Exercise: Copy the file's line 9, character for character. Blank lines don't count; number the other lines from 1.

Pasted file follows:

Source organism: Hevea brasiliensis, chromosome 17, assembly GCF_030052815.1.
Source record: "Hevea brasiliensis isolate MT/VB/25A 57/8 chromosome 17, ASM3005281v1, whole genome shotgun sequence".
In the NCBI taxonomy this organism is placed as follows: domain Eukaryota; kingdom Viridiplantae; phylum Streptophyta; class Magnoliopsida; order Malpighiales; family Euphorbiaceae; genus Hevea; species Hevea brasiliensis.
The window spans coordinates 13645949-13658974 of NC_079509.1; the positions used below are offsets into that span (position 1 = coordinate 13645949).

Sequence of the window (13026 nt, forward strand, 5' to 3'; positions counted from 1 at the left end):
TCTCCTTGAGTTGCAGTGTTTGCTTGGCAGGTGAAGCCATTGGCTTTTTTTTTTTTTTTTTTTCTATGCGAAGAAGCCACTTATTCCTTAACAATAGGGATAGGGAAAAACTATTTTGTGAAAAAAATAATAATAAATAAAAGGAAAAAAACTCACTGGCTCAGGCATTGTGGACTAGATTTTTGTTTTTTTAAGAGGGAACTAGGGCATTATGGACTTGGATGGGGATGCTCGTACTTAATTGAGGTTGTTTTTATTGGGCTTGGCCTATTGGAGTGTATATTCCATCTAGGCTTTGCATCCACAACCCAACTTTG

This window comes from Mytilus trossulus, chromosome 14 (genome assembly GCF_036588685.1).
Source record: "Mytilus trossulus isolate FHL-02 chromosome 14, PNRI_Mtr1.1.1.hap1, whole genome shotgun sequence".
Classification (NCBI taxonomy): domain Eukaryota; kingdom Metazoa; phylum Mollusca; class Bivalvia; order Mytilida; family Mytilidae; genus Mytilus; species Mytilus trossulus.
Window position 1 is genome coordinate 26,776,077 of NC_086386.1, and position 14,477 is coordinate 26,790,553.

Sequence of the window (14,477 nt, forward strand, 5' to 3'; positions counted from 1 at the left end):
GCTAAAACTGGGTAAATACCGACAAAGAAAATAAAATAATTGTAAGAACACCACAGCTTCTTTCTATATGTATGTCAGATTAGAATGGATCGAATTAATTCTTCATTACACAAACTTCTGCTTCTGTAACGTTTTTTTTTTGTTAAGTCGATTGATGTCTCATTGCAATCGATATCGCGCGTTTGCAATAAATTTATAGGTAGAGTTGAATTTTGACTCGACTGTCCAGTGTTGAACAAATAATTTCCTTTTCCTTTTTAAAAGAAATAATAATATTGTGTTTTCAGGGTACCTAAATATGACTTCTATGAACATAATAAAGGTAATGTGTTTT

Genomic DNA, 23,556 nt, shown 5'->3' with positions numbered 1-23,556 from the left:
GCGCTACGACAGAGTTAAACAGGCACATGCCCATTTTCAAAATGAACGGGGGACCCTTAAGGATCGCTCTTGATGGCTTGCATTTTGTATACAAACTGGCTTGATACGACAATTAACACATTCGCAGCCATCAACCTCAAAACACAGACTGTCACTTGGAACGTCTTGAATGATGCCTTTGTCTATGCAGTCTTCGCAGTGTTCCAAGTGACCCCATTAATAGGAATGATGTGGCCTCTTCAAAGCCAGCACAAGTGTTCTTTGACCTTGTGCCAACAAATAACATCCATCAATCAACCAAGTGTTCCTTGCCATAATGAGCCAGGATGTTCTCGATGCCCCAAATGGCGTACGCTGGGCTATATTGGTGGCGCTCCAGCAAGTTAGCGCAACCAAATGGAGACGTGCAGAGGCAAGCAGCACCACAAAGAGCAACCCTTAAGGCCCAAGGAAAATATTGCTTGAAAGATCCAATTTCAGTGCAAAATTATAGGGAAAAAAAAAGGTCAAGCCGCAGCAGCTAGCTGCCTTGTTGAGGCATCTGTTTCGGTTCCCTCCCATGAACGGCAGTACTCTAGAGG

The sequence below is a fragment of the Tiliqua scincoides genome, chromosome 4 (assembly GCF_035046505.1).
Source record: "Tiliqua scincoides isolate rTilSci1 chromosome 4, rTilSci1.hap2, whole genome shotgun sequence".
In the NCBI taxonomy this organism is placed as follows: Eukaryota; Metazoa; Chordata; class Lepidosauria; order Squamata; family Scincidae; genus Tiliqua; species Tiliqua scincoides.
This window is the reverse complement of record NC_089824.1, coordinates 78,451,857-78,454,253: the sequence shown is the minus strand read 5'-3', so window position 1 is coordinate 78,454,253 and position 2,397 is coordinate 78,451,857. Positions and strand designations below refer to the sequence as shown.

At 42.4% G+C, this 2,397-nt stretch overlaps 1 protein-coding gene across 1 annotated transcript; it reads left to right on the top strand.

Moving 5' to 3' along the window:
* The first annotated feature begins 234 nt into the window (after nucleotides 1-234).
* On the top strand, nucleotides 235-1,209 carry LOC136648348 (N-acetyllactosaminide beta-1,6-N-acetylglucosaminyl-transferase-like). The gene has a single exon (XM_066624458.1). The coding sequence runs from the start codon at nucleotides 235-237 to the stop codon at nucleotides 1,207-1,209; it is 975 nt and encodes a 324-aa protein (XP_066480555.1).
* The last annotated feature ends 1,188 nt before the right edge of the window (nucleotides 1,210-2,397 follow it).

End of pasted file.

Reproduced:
Classification (NCBI taxonomy): domain Eukaryota; kingdom Metazoa; phylum Mollusca; class Bivalvia; order Mytilida; family Mytilidae; genus Mytilus; species Mytilus trossulus.